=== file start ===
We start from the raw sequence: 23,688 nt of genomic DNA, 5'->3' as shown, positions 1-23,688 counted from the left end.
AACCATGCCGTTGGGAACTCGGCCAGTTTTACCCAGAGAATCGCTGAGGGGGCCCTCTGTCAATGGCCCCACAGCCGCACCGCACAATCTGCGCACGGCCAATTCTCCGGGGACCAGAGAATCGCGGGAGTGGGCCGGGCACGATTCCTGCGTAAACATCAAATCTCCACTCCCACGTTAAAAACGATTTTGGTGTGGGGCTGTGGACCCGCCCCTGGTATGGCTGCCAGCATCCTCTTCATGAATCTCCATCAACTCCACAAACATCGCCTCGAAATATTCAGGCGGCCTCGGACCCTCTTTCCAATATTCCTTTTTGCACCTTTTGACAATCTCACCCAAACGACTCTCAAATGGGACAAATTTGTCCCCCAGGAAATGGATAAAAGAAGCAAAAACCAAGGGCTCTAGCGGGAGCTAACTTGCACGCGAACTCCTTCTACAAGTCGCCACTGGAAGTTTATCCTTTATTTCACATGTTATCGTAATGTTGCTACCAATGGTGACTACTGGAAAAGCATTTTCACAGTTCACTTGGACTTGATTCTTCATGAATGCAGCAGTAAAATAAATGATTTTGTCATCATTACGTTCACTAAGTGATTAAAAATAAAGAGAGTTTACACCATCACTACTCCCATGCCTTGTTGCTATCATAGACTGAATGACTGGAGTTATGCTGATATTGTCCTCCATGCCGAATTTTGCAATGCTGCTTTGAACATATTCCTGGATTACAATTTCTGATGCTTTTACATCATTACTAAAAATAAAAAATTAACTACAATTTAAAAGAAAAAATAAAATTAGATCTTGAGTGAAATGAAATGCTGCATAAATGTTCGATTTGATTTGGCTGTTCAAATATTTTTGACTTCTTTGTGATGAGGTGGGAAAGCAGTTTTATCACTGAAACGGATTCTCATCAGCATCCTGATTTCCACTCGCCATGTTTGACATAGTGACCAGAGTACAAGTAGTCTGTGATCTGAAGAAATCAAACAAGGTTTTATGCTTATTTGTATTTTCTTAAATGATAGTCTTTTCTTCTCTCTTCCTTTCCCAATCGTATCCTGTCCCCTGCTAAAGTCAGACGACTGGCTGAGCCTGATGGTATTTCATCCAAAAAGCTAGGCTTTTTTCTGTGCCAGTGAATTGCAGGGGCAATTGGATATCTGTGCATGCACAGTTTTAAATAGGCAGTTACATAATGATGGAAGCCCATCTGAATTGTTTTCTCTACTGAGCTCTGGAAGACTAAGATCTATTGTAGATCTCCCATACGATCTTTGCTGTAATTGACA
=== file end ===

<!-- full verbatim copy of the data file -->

We start from the raw sequence: 23,688 nt of genomic DNA, 5'->3' as shown, positions 1-23,688 counted from the left end.
AACCATGCCGTTGGGAACTCGGCCAGTTTTACCCAGAGAATCGCTGAGGGGGCCCTCTGTCAATGGCCCCACAGCCGCACCGCACAATCTGCGCACGGCCAATTCTCCGGGGACCAGAGAATCGCGGGAGTGGGCCGGGCACGATTCCTGCGTAAACATCAAATCTCCACTCCCACGTTAAAAACGATTTTGGTGTGGGGCTGTGGACCCGCCCCTGGTATGGCTGCCAGCATCCTCTTCATGAATCTCCATCAACTCCACAAACATCGCCTCGAAATATTCAGGCGGCCTCGGACCCTCTTTCCAATATTCCTTTTTGCACCTTTTGACAATCTCACCCAAACGACTCTCAAATGGGACAAATTTGTCCCCCAGGAAATGGATAAAAGAAGCAAAAACCAAGGGCTCTAGCGGGAGCTAACTTGCACGCGAACTCCTTCTACAAGTCGCCACTGGAAGTTTATCCTTTATTTCACATGTTATCGTAATGTTGCTACCAATGGTGACTACTGGAAAAGCATTTTCACAGTTCACTTGGACTTGATTCTTCATGAATGCAGCAGTAAAATAAATGATTTTGTCATCATTACGTTCACTAAGTGATTAAAAATAAAGAGAGTTTACACCATCACTACTCCCATGCCTTGTTGCTATCATAGACTGAATGACTGGAGTTATGCTGATATTGTCCTCCATGCCGAATTTTGCAATGCTGCTTTGAACATATTCCTGGATTACAATTTCTGATGCTTTTACATCATTACTAAAAATAAAAAATTAACTACAATTTAAAAGAAAAAATAAAATTAGATCTTGAGTGAAATGAAATGCTGCATAAATGTTCGATTTGATTTGGCTGTTCAAATATTTTTGACTTCTTTGTGATGAGGTGGGAAAGCAGTTTTATCACTGAAACGGATTCTCATCAGCATCCTGATTTCCACTCGCCATGTTTGACATAGTGACCAGAGTACAAGTAGTCTGTGATCTGAAGAAATCAAACAAGGTTTTATGCTTATTTGTATTTTCTTAAATGATAGTCTTTTCTTCTCTCTTCCTTTCCCAATCGTATCCTGTCCCCTGCTAAAGTCAGACGACTGGCTGAGCCTGATGGTATTTCATCCAAAAAGCTAGGCTTTTTTCTGTGCCAGTGAATTGCAGGGGCAATTGGATATCTGTGCATGCACAGTTTTAAATAGGCAGTTACATAATGATGGAAGCCCATCTGAATTGTTTTCTCTACTGAGCTCTGGAAGACTAAGATCTATTGTAGATCTCCCATACGATCTTTGCTGTAATTGACA